describing the links between environmental orientation, Green IS strategy, Green IT practices, Green
16
IS practices, and organizational benefits. Figure 1 visualizes the propositions, which we discuss in
turn.
Figure 1: Research model.
Congruent with Melville’s (2010) BAO framework, we first suggest that environmental actions on an
organization level (viz., the implementation of Green IS strategy, Green IT practices, and Green IS
practices) are driven by the formation of organizational sustainability beliefs. Specifically, in line with
Banerjee et al. (2003), we argue that IT executives' environmental orientation drives their
sustainability-related actions, such as the formulation of environmental strategies and the
implementation of concrete environmental practices. Organizations develop responses to
environmental issues when executives identify economic opportunities, legislation, and eco-
responsibility as salient issues (Bansal & Roth, 2000), at which time the formation of a Green IS
strategy translates its executives’ beliefs about environmental issues (i.e., their orientation) into both
an organizational perspective and a master plan. If executives recognize the importance of the
environmental issues that face their firm, it is more likely that a corresponding strategy will be
formulated in response (Sharma, 2000). Therefore:
P1: Environmental orientation is positively associated with the formulation of a Green IS
strategy.
Similarly, the implementation of Green IT practices and Green IS practices depends on executives’
recognition of the need to respond to environmental issues because action occurs only when the actor
recognizes that an event requires response. For example, the adoption of a social networking site that
encourages energy conservation depends on the presence of a belief that reducing greenhouse gas
emissions is critical to sustainability (Bottrill, 2007) and that sustainability is a desirable outcome.
Seidel et al. (2013) show that sustainability-related action in an organization is supported when
environmental beliefs are shared through systems that facilitate the democratization of information and
reflective disclosure. Therefore, we contend that similar influences motivate the implementation of
both Green IT practices and Green IS practices in an organizational initiative:
Environmental
Orientation
Beliefs
Green IT
Practices
Green IS
Strategy
(+)
P2
(+)
P3
Actions
(+)
P1 Organizational
Benefits
Outcomes
(+)
P7
(+)
P6
Green IS
Practices
(+)
P5
(+)
P4
(+)
P7
17
P2: Environmental orientation is positively associated with the implementation of Green IT
practices.
P3: Environmental orientation is positively associated with the implementation of Green IS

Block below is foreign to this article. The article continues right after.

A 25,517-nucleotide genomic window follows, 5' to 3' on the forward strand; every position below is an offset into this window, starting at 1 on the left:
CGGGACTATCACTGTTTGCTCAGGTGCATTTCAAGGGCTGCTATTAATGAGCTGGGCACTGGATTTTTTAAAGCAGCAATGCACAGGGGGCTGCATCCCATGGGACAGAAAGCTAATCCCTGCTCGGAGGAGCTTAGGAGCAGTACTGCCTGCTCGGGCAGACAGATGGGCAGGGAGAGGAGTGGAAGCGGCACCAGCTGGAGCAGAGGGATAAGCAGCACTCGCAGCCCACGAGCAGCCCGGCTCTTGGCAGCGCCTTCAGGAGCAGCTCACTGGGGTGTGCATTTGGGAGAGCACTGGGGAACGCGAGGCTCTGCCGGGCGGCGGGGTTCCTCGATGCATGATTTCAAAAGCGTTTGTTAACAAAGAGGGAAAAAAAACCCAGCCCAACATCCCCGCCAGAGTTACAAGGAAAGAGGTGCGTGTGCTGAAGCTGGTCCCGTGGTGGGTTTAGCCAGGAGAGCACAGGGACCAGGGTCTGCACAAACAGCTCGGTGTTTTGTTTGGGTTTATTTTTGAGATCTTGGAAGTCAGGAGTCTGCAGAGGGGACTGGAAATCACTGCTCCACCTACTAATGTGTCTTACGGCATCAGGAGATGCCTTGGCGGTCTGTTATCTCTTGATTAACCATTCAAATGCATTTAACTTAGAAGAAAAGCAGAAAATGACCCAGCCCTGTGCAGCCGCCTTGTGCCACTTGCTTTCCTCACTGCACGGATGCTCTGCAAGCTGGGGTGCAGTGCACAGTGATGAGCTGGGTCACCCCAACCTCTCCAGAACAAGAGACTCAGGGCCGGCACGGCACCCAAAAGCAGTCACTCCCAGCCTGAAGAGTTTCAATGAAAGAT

practices.
Uncoordinated environmental sustainability initiatives that involve the implementation of new
practices that have no strategic coherence are ineffective (Orsato, 2006) because such implementations
rely on managerial interpretation, strategy, and policy definition (Bansal & Roth, 2000). The
formulation of environmental strategy has been shown to positively influence the execution of an
organization’s eco-friendly initiatives (Ramus & Steger, 2000). In the same manner, Green IT
practices and Green IS practices effectively describe change resources in the form of dynamic
capabilities that help a company to become more environmentally sustainable, so they describe
capabilities that facilitate the effective and efficient use of IS and the firm’s assets (Watson et al.,
2008). A Green IS strategy features and defines the characteristics of such capabilities and facilitates
the effective deployment, combination, and efficient management of the firm’s technological
infrastructure (Green IT practices), as well as IS-based new environmental practices that change
processes, management, and/or the environmental characteristics of technology use. Therefore, we
expect that:
P4: Green IS strategy is positively associated with the implementation of Green IT
practices.
P5: Green IS strategy is positively associated with the implementation of Green IS
practices.
Finally, we explore the links between organizational actions and outcomes. Green IT practices can
decrease the electricity costs of IT operations, whereas Green IS practices can reduce business and
production processes’ consumption of resources through efficiency enhancements facilitated by
process re-engineering. Moreover, Green IS practices can lower compliance costs by delivering
necessary information through environmental management systems. Green IS can also deliver tools
that help a firm to implement environmental management that improves the firm’s image and
reputation. Finally Green IS practices can lead to environmental technology innovations that alter the
firm’s products and services (Corbett, 2010). Therefore, we expect the implementation of Green IT
practices and Green IS practices to have organizational benefits as perceived by the IT executives.
Accordingly, we suggest that:
P6: The implementation of Green IT practices is positively associated with organizational
benefits.
P7: The implementation of Green IS practices is positively associated with organizational
benefits.
18
Like our research model, these seven propositions remain on an abstract level of theorizing and
encapsulate our general expectations of links. However, our construct definitions, most of which
involve multiple dimensions, allow us to evaluate the propositions empirically, which is important in
our effort to ascertain which Green IT or Green IS practices in particular depend most and least on a
Green IS strategy and which practices lead to which types of organizational benefits. We report on the
detailed evaluations of our propositions in the results section below.
RESEARCH METHOD
Design
To evaluate the propositions in our research model, we designed a global, cross-sectional survey